Egypt's Revolution: Ten Months Later
4 Bancroft Avenue, 2nd floor conference room
Time: Nov 23rd, 12:00 pm End: Nov 23rd, 2:00 pm
Interest Categories: Urban, United States Studies, Sociology (FAS), Political Science, Near and Middle Eastern Civilizations (FAS), Jewish Studies, Information, Faculty of, History (FAS), History & Philosophy of Science & Technology (FAS), Historical Studies (UTM), Geography & Planning (FAS), Diaspora/Transnational, Critical Theory, Communication, Culture, Information and Technology (UTM), Anthropology (UTM), Anthropology (FAS), 2000-
Lecture by Abdul Azziz Ezzel Arab, University of Cairo
The Jackman Humanities Institute's Middle East History and Theory Working Group hosts:
Abdel Azziz EzzelArab
Egypt's Revolution: 10 Months Later
Wednesday, November 23rd 2011, 12:00 pm to 2:00 pm Department of Near and Middle Eastern Civilizations (University of Toronto).
4 Bancroft Ave., 2nd Floor, main conference room
This event is free and open to the public; no registration is required. For further information, please contact: firstname.lastname@example.org
AbdelAziz EzzelArab is Professor of Political Economy at the American University in Cairo (AUC) and was until January 2011 the Founding Director of the Economic and Business History Research Centre, a project that he conceived of and promoted in 2004 with the support of a consortium of US universities as the first institutional initiative in business history in the region and the first of BH institutes worldwide that devotes itself entirely to a Middle East market.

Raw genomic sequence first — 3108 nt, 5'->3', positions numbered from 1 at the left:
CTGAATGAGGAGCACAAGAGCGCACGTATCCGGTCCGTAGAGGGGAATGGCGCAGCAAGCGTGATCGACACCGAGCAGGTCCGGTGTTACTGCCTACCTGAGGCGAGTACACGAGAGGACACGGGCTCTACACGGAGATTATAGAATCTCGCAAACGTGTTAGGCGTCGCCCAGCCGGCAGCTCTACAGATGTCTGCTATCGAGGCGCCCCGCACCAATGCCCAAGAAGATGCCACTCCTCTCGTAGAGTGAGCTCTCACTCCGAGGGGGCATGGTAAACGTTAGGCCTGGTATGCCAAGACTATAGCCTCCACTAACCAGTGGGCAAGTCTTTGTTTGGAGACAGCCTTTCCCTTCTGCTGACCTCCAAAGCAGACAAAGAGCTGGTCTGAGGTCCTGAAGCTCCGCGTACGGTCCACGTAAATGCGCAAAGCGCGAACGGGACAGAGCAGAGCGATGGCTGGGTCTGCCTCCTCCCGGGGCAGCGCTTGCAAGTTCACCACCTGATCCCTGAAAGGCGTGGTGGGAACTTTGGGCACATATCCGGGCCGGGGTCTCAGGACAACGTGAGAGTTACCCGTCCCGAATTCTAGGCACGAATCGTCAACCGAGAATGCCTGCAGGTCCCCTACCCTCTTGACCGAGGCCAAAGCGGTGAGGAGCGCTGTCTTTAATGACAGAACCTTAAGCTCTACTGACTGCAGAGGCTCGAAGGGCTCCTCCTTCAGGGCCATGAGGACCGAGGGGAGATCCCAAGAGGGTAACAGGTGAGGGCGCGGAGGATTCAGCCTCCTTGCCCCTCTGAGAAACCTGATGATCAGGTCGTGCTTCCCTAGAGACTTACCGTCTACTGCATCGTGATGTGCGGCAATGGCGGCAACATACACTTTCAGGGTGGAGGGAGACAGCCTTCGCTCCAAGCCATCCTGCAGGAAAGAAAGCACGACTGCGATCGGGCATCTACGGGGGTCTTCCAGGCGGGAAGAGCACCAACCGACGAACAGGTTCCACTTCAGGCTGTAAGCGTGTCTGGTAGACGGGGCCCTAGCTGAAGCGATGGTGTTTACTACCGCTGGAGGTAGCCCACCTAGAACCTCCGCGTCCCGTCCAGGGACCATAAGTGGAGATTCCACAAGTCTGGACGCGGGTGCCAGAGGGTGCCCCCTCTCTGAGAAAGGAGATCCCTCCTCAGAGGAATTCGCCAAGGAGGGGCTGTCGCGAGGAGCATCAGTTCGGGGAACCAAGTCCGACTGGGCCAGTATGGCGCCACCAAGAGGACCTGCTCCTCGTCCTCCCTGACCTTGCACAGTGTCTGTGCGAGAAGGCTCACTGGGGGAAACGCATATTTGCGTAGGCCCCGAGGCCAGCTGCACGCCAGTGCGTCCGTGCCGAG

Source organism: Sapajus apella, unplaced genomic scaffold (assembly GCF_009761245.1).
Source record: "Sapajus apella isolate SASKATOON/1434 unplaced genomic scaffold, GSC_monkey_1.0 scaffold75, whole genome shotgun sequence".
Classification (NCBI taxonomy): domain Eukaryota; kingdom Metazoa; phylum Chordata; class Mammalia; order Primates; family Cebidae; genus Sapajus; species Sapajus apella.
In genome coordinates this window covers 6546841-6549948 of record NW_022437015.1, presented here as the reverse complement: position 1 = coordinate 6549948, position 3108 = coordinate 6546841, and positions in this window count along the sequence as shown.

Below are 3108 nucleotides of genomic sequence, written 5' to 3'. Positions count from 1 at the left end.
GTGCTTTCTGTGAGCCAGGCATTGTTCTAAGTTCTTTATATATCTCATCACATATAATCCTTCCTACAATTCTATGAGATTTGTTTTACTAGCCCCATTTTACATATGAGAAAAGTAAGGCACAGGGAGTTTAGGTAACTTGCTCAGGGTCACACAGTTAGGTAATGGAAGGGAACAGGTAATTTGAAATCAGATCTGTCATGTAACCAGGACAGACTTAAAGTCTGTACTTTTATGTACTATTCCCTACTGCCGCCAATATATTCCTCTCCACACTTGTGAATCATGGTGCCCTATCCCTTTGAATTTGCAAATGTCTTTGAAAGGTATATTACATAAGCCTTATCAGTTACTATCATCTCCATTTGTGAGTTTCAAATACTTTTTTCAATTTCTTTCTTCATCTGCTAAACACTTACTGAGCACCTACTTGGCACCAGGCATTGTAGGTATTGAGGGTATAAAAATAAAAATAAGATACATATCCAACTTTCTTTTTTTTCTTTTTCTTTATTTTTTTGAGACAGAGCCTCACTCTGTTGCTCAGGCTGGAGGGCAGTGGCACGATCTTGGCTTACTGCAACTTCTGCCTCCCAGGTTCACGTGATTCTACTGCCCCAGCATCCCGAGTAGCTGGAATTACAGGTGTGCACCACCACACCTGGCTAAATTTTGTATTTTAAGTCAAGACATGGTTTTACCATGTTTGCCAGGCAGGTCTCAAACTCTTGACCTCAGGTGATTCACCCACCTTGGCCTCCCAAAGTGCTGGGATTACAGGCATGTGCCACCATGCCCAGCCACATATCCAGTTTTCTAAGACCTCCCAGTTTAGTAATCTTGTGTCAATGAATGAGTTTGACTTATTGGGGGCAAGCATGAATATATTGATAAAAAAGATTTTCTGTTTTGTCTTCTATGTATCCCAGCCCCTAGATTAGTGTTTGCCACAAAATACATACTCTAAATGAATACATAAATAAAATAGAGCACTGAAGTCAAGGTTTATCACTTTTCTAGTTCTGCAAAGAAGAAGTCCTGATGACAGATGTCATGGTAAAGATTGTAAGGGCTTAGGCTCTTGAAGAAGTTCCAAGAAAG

His research work focuses on the social and economic history of Egypt since the 19th century. His publications include “The Fiscal and Constitutional Program of Egypt’s Traditional Elites in 1879: A Documentary and Contextual Analysis,” Journal of the Economic and Social History of the Orient (JESHO) 52 (2009); “The Experiment of Sharif Pasha’s Cabinet (1879): An Inquiry into the Historiography of Egypt’s Elite Movement,” The International Journal of Middle East Studies (IJMES) 36 (November 2004); European Control and Egypt’s Traditional Elites-A Case Study in Elite Economic Nationalism (2002); and al-iqtisad al-siyasi lil-qahr (The Political Economy of Oppression) (1991).
EzzelArab completed his BA summa cum laude at the AUC in 1975, and an MA in Economics at the University of Toronto in 1977, then worked for over a decade in the financial sector as credit officer in the Egyptian American Bank (EAB) in Cairo, Barclays Bank in Bahrain, and the Arab Banking Corporation in Bahrain, where he managed ABC’s exposure of LDC debt in 1990 which amounted to some $2.2 billion to debtors in Latin America, Asia, Eastern Europe, and Africa. He returned to full-time graduate studies in 1991 and completed a PhD at the Institute of Islamic Studies of McGill University, with Distinction, in 2000. His career at the American University in Cairo began in 1997, and he served there as Director of Middle East Studies (1999-2000), Director of Core Curriculum (2001-2003), and Founding Director of EBHRC (2004-2011) which he combined with serving as Chair of Economics in 2006-2007. He teaches standing courses on the economic history of the modern ME and the political economy of Egypt since the 19th century, and has used primary material compiled through his work at the Economic and Business History Centre to create and teach a course titled “Business and Politics: The Political Economy of Privatization in Egypt” which he offered several times in both regular and intensive forms since 2006.
In the past few months, his attention shifted to the ongoing popular movement in Egypt. He has been interviewed in the local media and was invited to Columbia in April as speaker in a panel on Egypt’s transition. He has just begun a 2-year sabbatical from AUC and is spending the present semester with the Munk School of Global Affairs as a visiting scholar.